Following last month’s successful insight into the Czech wine revolution, Justin Keay here looks at how the Czech wine industry is at a fascinating crossroads – between catering largely for the home market and following Hungary and Austria’s example of successfully exporting to international markets. There is also a huge range of different styles of wine made from a very large number of grape varieties – both international and indigenous – that collectively reflect one of Czech wine’s main strengths, namely, producing highly drinkable wines with a high degree of freshness. Keay is a fan and picks out the wineries that you should be keeping an eye on.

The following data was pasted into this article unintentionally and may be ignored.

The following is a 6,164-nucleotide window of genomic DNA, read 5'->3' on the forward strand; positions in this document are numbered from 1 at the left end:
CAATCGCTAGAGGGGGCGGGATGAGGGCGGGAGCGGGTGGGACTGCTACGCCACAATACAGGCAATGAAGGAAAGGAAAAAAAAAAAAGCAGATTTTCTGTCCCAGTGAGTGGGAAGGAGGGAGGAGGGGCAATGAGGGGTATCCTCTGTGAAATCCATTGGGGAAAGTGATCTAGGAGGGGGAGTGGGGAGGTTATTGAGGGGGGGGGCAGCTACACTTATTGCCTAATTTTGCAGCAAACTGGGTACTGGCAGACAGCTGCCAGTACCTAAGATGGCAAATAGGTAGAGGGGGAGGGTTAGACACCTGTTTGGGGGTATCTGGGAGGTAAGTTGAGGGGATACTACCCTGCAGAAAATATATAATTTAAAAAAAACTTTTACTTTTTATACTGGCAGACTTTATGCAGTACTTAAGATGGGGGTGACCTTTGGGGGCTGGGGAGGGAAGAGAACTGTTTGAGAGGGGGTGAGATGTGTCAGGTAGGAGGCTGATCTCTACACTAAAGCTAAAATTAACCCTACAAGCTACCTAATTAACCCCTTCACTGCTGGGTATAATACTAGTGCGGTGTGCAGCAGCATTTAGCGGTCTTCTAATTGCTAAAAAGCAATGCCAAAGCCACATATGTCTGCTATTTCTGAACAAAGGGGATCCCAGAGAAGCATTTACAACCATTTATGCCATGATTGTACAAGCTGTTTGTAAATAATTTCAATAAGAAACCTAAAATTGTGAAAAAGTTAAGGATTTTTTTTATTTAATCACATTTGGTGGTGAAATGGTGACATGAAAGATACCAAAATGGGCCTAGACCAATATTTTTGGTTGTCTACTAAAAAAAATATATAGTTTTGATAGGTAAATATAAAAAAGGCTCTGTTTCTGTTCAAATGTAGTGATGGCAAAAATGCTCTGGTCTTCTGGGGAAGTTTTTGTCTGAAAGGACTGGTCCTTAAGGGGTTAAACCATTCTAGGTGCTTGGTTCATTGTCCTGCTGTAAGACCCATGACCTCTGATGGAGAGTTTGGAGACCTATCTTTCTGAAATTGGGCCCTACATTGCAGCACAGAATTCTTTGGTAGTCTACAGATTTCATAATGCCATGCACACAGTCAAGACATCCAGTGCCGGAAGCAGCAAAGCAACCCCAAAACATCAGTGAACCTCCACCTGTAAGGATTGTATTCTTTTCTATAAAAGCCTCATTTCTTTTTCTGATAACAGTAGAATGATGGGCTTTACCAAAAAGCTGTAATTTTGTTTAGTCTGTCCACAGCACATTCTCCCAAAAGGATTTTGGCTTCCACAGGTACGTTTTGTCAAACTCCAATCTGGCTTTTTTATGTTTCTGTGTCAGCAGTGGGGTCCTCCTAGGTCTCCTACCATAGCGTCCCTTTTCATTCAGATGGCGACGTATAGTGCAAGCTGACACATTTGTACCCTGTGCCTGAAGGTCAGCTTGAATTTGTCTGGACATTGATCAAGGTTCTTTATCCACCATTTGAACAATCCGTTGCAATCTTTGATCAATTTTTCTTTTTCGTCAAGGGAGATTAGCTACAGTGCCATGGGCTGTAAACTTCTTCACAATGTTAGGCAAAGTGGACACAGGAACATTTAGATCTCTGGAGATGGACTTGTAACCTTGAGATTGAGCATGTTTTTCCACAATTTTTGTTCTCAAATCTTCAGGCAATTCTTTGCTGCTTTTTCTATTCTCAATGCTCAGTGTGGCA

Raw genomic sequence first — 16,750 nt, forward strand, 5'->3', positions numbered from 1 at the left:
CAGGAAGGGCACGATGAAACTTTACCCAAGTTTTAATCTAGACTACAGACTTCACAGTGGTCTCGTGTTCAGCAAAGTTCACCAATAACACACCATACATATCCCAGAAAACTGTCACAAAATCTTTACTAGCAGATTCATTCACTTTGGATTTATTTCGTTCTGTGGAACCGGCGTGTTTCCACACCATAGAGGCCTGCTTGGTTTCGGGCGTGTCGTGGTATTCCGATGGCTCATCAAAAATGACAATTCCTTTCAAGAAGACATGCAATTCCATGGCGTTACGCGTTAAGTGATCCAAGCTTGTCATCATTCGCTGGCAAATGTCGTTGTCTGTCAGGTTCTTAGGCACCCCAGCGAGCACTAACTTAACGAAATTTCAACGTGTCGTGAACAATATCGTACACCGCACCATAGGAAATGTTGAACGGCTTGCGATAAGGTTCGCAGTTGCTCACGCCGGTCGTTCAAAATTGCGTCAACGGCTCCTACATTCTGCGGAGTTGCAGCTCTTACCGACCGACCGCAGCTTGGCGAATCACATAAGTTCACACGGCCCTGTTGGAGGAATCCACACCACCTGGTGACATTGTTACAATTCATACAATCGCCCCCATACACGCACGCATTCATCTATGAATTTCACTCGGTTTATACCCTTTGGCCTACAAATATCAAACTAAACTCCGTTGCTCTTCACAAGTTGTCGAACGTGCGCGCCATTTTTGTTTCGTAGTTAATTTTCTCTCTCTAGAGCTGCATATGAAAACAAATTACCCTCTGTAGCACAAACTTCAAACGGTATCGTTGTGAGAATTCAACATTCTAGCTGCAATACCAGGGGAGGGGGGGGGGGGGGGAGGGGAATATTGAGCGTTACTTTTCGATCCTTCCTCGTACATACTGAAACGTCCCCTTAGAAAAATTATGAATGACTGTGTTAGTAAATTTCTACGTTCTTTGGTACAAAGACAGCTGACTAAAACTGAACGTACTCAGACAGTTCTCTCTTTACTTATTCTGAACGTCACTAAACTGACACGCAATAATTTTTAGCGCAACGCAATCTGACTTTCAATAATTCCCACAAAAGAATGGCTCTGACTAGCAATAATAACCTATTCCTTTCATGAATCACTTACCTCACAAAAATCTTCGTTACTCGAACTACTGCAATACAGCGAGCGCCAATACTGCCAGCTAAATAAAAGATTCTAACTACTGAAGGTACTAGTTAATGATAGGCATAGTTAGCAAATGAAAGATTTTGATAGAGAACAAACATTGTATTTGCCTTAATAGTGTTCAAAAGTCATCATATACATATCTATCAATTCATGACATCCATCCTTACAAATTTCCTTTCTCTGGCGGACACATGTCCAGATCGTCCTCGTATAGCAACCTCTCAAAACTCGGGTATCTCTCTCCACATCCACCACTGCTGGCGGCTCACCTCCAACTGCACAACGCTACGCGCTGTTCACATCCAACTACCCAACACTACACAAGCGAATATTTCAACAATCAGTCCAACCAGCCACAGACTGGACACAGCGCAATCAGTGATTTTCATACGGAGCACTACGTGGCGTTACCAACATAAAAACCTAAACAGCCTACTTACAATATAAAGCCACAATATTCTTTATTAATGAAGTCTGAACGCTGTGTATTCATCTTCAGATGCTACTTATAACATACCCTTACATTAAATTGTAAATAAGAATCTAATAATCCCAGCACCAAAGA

When we held the first One Step Beyond event in early March to analyse the growing trends and advances in technology that were changing the way we as consumers behaved, the world was a very different place. Even though Covid-19 was rampaging across Europe, in the UK it still felt very much at arm’s length. Six months on and so many of those emerging, ‘about to happen’ trends discussed at the conference are now very much part of our daily lives shaping the way we live and dictating what businesses need to do to survive. To help assess what changes in consumer behaviour the drinks industry needs to be on top off now and in the months ahead, The Buyer is teaming up again with Sophie Jump to host a special free One Step Beyond webinar with the same experts and panelists from the inaugural conference. Here’s how you can take part.